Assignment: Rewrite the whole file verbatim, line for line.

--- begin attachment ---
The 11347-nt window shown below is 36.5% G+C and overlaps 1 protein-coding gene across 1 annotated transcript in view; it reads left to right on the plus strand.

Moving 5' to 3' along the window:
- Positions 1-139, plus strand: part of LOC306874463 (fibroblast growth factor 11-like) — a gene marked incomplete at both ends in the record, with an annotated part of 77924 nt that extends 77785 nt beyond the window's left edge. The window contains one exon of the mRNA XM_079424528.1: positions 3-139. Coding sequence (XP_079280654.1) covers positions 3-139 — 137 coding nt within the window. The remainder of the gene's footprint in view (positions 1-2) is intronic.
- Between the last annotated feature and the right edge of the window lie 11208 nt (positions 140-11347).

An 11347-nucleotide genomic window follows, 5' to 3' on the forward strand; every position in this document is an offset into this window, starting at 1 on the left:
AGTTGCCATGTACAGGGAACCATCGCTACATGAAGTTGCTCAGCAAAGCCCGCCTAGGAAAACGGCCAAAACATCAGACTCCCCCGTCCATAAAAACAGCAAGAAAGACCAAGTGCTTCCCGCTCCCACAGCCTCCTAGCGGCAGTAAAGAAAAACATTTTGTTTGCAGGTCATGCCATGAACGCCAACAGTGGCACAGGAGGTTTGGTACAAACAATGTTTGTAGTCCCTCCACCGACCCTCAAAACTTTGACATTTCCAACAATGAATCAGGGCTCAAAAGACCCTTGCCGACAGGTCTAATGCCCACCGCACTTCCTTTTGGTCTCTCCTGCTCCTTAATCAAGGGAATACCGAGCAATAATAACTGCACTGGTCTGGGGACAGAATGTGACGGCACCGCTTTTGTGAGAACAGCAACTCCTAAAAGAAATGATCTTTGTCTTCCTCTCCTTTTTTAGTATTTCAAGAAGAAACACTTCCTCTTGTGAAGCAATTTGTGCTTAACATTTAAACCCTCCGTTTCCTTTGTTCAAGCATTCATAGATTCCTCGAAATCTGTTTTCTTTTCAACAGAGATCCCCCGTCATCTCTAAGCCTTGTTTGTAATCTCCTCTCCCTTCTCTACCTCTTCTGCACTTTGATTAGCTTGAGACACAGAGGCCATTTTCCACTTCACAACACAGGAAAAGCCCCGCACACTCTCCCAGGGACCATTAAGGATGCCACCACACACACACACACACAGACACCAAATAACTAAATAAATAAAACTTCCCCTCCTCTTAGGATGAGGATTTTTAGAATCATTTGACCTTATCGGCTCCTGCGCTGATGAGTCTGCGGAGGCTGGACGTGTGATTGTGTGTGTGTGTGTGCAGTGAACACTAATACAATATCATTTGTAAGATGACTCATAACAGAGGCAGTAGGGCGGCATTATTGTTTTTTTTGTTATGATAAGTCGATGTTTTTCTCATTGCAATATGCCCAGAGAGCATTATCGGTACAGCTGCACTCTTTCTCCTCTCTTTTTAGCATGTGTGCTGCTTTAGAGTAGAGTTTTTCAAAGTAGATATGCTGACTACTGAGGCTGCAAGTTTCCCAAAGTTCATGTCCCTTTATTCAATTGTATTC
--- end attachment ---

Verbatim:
The 11347-nt window shown below is 36.5% G+C and overlaps 1 protein-coding gene across 1 annotated transcript in view; it reads left to right on the plus strand.

Moving 5' to 3' along the window:
- Positions 1-139, plus strand: part of LOC306874463 (fibroblast growth factor 11-like) — a gene marked incomplete at both ends in the record, with an annotated part of 77924 nt that extends 77785 nt beyond the window's left edge. The window contains one exon of the mRNA XM_079424528.1: positions 3-139. Coding sequence (XP_079280654.1) covers positions 3-139 — 137 coding nt within the window. The remainder of the gene's footprint in view (positions 1-2) is intronic.
- Between the last annotated feature and the right edge of the window lie 11208 nt (positions 140-11347).

An 11347-nucleotide genomic window follows, 5' to 3' on the forward strand; every position in this document is an offset into this window, starting at 1 on the left:
AGTTGCCATGTACAGGGAACCATCGCTACATGAAGTTGCTCAGCAAAGCCCGCCTAGGAAAACGGCCAAAACATCAGACTCCCCCGTCCATAAAAACAGCAAGAAAGACCAAGTGCTTCCCGCTCCCACAGCCTCCTAGCGGCAGTAAAGAAAAACATTTTGTTTGCAGGTCATGCCATGAACGCCAACAGTGGCACAGGAGGTTTGGTACAAACAATGTTTGTAGTCCCTCCACCGACCCTCAAAACTTTGACATTTCCAACAATGAATCAGGGCTCAAAAGACCCTTGCCGACAGGTCTAATGCCCACCGCACTTCCTTTTGGTCTCTCCTGCTCCTTAATCAAGGGAATACCGAGCAATAATAACTGCACTGGTCTGGGGACAGAATGTGACGGCACCGCTTTTGTGAGAACAGCAACTCCTAAAAGAAATGATCTTTGTCTTCCTCTCCTTTTTTAGTATTTCAAGAAGAAACACTTCCTCTTGTGAAGCAATTTGTGCTTAACATTTAAACCCTCCGTTTCCTTTGTTCAAGCATTCATAGATTCCTCGAAATCTGTTTTCTTTTCAACAGAGATCCCCCGTCATCTCTAAGCCTTGTTTGTAATCTCCTCTCCCTTCTCTACCTCTTCTGCACTTTGATTAGCTTGAGACACAGAGGCCATTTTCCACTTCACAACACAGGAAAAGCCCCGCACACTCTCCCAGGGACCATTAAGGATGCCACCACACACACACACACACAGACACCAAATAACTAAATAAATAAAACTTCCCCTCCTCTTAGGATGAGGATTTTTAGAATCATTTGACCTTATCGGCTCCTGCGCTGATGAGTCTGCGGAGGCTGGACGTGTGATTGTGTGTGTGTGTGTGCAGTGAACACTAATACAATATCATTTGTAAGATGACTCATAACAGAGGCAGTAGGGCGGCATTATTGTTTTTTTTGTTATGATAAGTCGATGTTTTTCTCATTGCAATATGCCCAGAGAGCATTATCGGTACAGCTGCACTCTTTCTCCTCTCTTTTTAGCATGTGTGCTGCTTTAGAGTAGAGTTTTTCAAAGTAGATATGCTGACTACTGAGGCTGCAAGTTTCCCAAAGTTCATGTCCCTTTATTCAATTGTATTC